Mexico became America’s top trading partner this year, replacing China amid growing tensions with the Asian country, according to the Federal Reserve Bank of Dallas.
In 2023, Mexico rose to become America’s largest trading partner, reaching a total bilateral trade of $263 billion during the first four months of the year. Mexico represented 15.4% of all goods exported and imported by the U.S., followed by Canada with 15.2%, and then China with 12%.
“Today’s global economic relationships encompass a myriad of concerns, among them national security, climate policy, and supply-chain resiliency,” writes Luis Torres, senior business economist at the Dallas Fed in a statement.
The news reflects a significant shift in global economic dynamics, which is moving from prioritizing low prices and efficiency to something more stable and closer to home.
That shift, known commonly as “nearshoring” has become a U.S. strategic priority pushed by U.S. congressional leaders.
On April 17, 2022 ADN America published an oped by Rep. Mark Green about the Western Hemisphere Nearshoring Act, a bipartisan bill he co-sponsored with Rep. Michael McFaul to return manufacturing from China to Latin America to improve the regional economy and decrease reliance on Beijing.
“This bill would create a low-interest loan program through the International Development Finance Corporation, with financing provided by existing tariffs on Chinese goods, to provide an incentive for companies to relocate their factories from China to Latin America,” Green wrote.
Two weeks before Green’s oped, ADN reported that Mattel spent about a billion pesos to shift its operations from China to Mexico with a 200,000 square meter plant only 140 miles from the U.S. border.
China became the nation’s top trading partner in 2014, surpassing Canada. However, trade with the Asian giant began to decline during the Trump administration, after high tariffs were imposed on Chinese imports.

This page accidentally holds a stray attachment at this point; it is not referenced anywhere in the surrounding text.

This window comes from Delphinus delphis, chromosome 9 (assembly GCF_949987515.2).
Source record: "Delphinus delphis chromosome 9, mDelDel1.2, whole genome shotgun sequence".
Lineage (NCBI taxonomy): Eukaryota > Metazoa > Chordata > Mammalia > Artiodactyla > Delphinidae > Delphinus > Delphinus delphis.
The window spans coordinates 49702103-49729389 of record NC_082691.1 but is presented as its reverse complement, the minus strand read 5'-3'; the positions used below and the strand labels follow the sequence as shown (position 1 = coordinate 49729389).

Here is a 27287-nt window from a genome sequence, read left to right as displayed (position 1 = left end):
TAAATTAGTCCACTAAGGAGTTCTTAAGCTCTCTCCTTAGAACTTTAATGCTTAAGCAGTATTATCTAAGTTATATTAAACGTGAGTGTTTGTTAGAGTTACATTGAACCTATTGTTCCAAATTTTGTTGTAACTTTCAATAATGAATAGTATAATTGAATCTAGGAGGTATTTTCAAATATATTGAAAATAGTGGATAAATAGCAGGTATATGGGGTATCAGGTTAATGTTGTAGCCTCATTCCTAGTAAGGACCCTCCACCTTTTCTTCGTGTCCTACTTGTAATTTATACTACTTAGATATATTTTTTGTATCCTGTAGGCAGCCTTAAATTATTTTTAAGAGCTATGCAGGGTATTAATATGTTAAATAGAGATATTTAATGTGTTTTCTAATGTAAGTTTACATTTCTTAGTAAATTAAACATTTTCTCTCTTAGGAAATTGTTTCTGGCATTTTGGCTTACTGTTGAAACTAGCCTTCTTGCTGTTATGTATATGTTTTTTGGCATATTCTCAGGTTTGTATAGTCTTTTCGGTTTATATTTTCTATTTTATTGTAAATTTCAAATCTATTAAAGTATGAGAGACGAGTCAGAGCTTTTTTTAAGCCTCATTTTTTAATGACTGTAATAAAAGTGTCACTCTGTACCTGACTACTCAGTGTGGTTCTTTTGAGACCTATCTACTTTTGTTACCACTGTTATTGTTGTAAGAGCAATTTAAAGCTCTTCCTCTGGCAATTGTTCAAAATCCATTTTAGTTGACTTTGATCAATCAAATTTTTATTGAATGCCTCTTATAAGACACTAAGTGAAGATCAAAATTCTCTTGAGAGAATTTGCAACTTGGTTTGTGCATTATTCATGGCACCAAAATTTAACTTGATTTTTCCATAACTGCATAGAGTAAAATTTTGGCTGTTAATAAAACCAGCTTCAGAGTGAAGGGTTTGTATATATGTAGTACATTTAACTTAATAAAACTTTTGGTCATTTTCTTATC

The Biden administration left the tariffs in place, with the average U.S. tariff on Chinese products being 19.3%, according to the World Trade Organization. Mexico, on the other hand, has very few barriers to trade with the U.S. due to a free trade agreement negotiated in 2020 between the two countries and Canada.
Part of Mexico’s rise as America’s top trading partner is due to its manufacturing sector, particularly the auto industry, which accounts for almost a quarter of the manufacturing trade between the U.S. and Mexico. Total trade of manufactured goods between Mexico and the U.S. reached $234.2 billion.
The decline of China as the nation’s top trading partner also reflects the worsening relations between Washington and Beijing, despite efforts by the Biden administration to ease tensions between the two countries.
Last week, U.S. Treasury Secretary Janet Yellen traveled to Beijing, making her the second high-ranking official to visit China in recent weeks.
“The revival of manufacturing in Latin America would be a major win for both the United States and our southern neighbors,” Green wrote in his oped.
“This is an excellent opportunity to partner with governments and private investors to create economic growth and stability in Latin America. It makes supply chains less vulnerable to China, promotes development in the region, and will ultimately help address the factors driving unprecedented levels of migration to the United States southern border.
“The flow of private investment, along with strengthening the rule of law and security of private property, is the key to addressing the lack of economic opportunity in many Latin American countries.”